Locals call it Llani for short. Folk from a little farther afield refer to it as “Planet Idloes” because of its alternative vibe. Even in Mid Wales, which has more than its fair share of original thinkers, Llanidloes is a one-off.
As Wikipedia rather unkindly points out, this liberal, counterculture atmosphere has made it a popular home for ageing hippies. But beads and kaftans remain optional in the busy whole-food shop, volunteer-run organic shop and famous Great Oak café.
Llanidloes has been a Fairtrade Town since 2006 – and every year its Green Fair combines talks by environmental experts with stalls offering a less energy-expensive way of life.
But then this has always been a place that knows its own mind. It won its first charter from Edward I in 1280 and was made a self-governing borough in 1344 – a status it lost only in 1974 (but don’t tell the locals).
The four wide streets at the heart of the town date from this time and the timber-framed Old Market Hall at the crossroads – the iconic building of Llanidloes and the only one of its kind left in Wales – was built in the early 1600s.
It wasn’t just a market hall. It was also law court, lock-up and religious meeting place. In 1749 preacher John Wesley addressed a large congregation from the “Wesley Stone” which now sits outside the northwest corner. No surprise that Llanidloes was packed full of nonconformists.
Equally predictable is that the single most dramatic incident in the town’s long history was an act of rebellion.
In April 1839, as part of a widespread Chartist revolt, Llanidloes rioted in protest at the collapse of the local textile industry. Troops were sent in, the town was occupied for a whole year and more than a hundred people were locked up or transported.
Llanidloes still does nothing by halves. With no fewer than nine watering holes, it has a higher pub-to-person ratio than Glasgow – a legacy of a mid-19th century lead smelting boom in which the town’s population swelled to twice its current 2,500.
No wonder the town hall started life as a temperance house. Now this Grade II listed building houses a museum of local history and industry. Its most famous exhibit? A two-headed sheep. Very Planet Idloes.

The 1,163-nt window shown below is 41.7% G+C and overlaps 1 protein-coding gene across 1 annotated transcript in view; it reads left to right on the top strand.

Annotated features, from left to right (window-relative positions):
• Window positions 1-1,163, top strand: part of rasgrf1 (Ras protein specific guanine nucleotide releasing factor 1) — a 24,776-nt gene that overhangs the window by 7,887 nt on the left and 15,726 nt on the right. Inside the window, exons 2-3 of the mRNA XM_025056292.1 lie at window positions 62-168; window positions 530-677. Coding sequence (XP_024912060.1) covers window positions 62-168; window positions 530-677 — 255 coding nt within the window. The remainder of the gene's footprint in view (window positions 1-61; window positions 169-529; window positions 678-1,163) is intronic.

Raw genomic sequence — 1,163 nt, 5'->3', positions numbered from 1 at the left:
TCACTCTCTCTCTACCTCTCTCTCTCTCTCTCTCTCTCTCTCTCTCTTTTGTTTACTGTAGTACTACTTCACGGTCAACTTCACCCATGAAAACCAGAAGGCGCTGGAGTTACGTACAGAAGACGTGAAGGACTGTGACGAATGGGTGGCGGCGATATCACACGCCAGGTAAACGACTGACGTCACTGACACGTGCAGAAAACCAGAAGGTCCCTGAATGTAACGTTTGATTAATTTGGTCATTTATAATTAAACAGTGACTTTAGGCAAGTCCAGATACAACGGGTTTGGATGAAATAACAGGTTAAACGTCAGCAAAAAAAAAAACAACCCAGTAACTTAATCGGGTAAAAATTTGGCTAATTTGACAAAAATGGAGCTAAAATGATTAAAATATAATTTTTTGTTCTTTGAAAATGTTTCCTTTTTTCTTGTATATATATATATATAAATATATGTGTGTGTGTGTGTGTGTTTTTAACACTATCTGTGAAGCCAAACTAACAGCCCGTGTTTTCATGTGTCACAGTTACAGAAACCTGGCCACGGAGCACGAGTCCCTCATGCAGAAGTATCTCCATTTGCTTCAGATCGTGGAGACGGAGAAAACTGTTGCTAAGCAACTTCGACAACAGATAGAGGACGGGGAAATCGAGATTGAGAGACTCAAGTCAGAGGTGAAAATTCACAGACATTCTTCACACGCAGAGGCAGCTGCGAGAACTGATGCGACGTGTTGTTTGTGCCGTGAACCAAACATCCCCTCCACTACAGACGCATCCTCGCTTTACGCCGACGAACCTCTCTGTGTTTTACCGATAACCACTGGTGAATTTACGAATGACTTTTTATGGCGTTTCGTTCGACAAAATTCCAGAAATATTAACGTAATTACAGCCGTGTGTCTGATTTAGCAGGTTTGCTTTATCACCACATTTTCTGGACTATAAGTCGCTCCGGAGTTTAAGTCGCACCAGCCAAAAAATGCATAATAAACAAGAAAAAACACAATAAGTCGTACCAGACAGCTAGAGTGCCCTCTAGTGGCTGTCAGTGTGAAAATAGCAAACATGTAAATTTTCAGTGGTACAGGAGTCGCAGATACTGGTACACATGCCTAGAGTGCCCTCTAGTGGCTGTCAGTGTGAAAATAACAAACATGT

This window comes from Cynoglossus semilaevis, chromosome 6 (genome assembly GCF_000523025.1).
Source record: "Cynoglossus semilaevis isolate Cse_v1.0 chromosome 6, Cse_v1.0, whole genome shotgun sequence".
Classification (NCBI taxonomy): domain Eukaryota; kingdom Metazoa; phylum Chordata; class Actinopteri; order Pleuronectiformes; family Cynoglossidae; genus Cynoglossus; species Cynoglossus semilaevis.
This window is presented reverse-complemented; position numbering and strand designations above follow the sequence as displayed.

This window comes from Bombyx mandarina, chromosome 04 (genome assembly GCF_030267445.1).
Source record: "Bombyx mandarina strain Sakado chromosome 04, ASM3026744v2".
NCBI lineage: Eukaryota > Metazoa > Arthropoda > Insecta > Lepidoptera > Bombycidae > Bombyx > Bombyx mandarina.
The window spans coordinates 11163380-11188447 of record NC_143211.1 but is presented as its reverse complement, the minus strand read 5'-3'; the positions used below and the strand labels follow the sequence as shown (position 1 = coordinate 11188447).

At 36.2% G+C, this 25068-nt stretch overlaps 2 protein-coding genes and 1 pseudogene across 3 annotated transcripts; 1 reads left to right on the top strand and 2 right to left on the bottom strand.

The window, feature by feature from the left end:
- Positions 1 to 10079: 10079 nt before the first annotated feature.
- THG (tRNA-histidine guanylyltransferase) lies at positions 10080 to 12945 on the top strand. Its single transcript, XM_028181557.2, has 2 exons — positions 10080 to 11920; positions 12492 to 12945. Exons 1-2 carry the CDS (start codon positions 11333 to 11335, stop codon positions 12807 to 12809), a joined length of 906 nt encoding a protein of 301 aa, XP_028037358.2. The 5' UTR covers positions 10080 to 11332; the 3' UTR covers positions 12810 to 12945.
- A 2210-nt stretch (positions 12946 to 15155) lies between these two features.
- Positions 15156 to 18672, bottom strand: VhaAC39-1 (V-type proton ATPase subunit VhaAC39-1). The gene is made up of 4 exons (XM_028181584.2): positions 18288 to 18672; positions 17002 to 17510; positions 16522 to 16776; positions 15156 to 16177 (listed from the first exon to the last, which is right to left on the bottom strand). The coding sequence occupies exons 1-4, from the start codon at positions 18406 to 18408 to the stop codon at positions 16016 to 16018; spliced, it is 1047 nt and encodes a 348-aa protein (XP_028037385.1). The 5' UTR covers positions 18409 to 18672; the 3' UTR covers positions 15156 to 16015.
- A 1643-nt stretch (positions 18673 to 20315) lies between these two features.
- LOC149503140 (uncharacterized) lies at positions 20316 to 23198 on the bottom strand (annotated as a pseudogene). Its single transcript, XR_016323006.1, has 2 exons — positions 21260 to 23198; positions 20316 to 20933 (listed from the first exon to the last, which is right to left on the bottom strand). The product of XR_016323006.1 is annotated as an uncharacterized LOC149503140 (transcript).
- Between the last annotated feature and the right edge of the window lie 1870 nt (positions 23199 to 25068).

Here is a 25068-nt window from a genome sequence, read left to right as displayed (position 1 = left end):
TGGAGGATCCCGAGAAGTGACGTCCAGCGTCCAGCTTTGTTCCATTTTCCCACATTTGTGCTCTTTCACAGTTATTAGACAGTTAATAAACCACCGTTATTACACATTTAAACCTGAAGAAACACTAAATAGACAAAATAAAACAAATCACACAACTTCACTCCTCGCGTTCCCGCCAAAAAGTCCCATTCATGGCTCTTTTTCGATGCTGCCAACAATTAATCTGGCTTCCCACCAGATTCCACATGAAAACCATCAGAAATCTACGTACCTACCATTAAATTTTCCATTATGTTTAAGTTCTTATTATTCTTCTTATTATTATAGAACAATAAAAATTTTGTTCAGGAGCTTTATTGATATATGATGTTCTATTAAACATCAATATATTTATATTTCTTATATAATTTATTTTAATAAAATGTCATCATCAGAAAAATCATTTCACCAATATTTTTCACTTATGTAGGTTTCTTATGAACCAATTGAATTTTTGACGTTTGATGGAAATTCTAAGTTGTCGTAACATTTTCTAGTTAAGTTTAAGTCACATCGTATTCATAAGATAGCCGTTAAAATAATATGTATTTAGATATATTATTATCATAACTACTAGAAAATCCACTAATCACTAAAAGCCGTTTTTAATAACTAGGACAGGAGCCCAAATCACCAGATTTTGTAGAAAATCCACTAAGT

There’s also a definitive collection of antique Welsh quilts at the Minerva Art Centre in the High Street, home of the Quilt Association with a popular summer exhibition running from mid-July to mid-September. Look out for the snail’s trails, Prince of Wales feathers, hearts and laurel leaves that make up a quintessential Welsh quilt.
Other remarkable buildings include the Church of St Idloes with its 15th-century hammer-beam roof and carved angels and a rather grand railway station. Built in 1864 by the Llanidloes and Newtown Railway, the station was designed to look like a Georgian gentleman’s country residence. Its proportions are perfect – if the gentleman in question was 10 feet tall.
These days the railway line is closed and the station is a business centre. So you’ll need to find a different way to explore the mountains, forests and lakes that surround Llanidloes.
Fortunately there are more than 30 waymarked walking routes through the town, linking Llanidloes with other villages of the ancient medieval kingdom of Arwystli such as Llangurig, Llandinam and Trefeglwys.
They include Glyndwr’s Way National Trail, the Severn Way and perhaps the most romantic of them all – Sarn Sabrina. Based on the Celtic myth of Sabrina, a water nymph said to inhabit the waters of the Severn, this 25-mile circular route takes you from the town high into the mountains to the very source of the river.
If you fancy company, a one-day walking challenge takes place on the last Saturday in May
– but you can walk the route any time you please. And if 25 miles is just a bit too far, the Semi-Sabrina is, as you might expect, half the distance. Not that 12 miles is exactly a stroll in the park.
There are walks along the lakeshore of Llyn Clywedog, through the Hafren Forest (look out for the red kites and in November the hurtling cars of the Wales Rally GB) and across the Plynli-mon massif, the highest mountain in Mid Wales.
Llanidloes is the perfect base for cycling. It has everything from short, relatively traffic-free loops to all-day cross-country epics suitable only for weekend warriors and adrenalin junkies.
Long-distance Sustrans routes 8 (Lôn Las Cymru) and 81 (Lôn Cambria) pass right through the town. You can even hire a bike if you haven’t got one with you.
And if after a mud-spattered ride along our forest trails you’re still hearing the call of the wild, try Red Dragon Bushcraft. They offer courses in primitive skills – creating fire by friction, carving tools and foraging for wild foods.
They call it “walking a little lighter on Mother Nature’s carpet”. In other words, it’s just another day on Planet Idloes.